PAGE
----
In a press statement Halozyme said Baxter Healthcare Corporation produced certain materials that were not in compliance with the requirements of the Hylenex (hyaluronidase human injection) agreements.
Jonathan Lim, CEO of Halozyme, expanded on this in a conference call with investors, explaining that small, flake-like glass particles have been found in vials during routine inspections. Lim added that Baxter believes this affects approximately 3,500 vials in the distribution change.
The particles are believed to have entered the vials during the fill and finish process. Consequently, Lim believes the bulk enzyme, which is produced by other suppliers and used in other Halozyme projects, is unaffected.
Baxter added in its own press statement that particulate matter was not found in testing that occurs immediately following production. However, flakes were found during stability testing of samples stored under various conditions to verify product quality over time.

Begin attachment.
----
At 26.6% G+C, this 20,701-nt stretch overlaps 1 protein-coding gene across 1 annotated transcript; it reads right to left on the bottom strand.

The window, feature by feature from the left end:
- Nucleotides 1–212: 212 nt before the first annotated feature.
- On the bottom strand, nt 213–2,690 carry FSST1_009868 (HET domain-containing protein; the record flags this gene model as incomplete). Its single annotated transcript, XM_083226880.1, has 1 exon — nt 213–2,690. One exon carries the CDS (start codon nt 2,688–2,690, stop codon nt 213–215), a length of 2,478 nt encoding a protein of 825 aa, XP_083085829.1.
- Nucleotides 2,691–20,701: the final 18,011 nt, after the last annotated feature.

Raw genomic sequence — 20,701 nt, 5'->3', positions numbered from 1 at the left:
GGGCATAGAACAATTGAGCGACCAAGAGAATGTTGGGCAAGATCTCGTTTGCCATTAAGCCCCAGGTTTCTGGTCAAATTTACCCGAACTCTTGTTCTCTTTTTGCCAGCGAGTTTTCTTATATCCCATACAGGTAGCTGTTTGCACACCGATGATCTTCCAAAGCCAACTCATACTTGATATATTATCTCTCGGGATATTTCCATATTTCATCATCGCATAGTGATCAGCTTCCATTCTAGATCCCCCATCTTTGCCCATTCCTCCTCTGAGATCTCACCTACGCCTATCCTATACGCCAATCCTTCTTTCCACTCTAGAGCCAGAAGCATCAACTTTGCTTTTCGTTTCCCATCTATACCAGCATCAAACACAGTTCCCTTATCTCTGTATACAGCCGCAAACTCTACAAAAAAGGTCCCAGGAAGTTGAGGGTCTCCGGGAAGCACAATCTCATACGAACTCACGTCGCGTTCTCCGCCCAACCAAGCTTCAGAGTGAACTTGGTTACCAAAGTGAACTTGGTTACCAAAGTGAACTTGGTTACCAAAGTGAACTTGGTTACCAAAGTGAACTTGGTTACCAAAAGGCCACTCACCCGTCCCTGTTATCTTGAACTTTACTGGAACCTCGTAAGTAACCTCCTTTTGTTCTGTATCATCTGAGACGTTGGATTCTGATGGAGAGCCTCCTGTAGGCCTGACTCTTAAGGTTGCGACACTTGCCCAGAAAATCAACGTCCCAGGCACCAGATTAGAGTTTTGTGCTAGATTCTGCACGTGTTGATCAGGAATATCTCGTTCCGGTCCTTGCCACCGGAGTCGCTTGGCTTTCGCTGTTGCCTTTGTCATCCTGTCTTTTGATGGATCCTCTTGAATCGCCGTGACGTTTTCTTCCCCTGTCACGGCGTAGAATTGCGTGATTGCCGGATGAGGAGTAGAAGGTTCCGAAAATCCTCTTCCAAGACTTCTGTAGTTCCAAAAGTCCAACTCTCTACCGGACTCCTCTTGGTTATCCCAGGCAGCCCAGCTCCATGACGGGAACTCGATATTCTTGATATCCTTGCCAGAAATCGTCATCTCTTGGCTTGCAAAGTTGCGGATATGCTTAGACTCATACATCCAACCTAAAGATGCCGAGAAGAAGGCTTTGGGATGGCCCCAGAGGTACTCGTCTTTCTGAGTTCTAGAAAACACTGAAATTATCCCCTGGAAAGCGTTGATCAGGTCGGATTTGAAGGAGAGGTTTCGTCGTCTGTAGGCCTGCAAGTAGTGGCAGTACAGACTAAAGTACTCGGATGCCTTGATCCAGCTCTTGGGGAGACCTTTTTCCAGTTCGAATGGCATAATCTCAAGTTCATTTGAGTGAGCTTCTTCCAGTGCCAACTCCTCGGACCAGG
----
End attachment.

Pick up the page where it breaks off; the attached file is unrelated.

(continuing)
Halozyme added that no medical events have been reported in connection with noncompliant Hylenex and it believes the problems are specific to 150U Hylenex. Lim said that clinical assessment of the vials found low risk to patients.
Baxter agrees with this policy and is collaborating with Halozyme, according to Lim. Both companies stated they are working together to establish the root cause of the problem.
The number of Hylenex vials affected is a small number on absolute basis, added Lim. Halozyme has notified the US Food and Drug Administration (FDA) that it is voluntarily recalling the affected vials.
Notice of breach
Halozyme also expressed concerns over the quality and capabilities of Baxter’s manufacturing operations and this, coupled to the noncompliance, resulted in it delivering the notice of breach. Lim was unwilling to comment further on the notice of breach during the conference call.
If Baxter is unable to remedy all alleged material breaches within 120 days Halozyme may terminate the Hylenex relationship. During the conference call Lim was unwilling to answer questions about its contingency plans in the event that problems continue at the Baxter site.
Halozyme and Baxter also have a relationship covering intravenous immunoglobulins (IVIG). Baxter performs fill and finish for IVIG and Hylenex at the same site, which Lim would not name, but uses a different line and vials. Consequently, Lim expects these to be unaffected.
The IVIG relationship is separate and consequently would be unaffected by termination of the Hylenex deal, added Lim.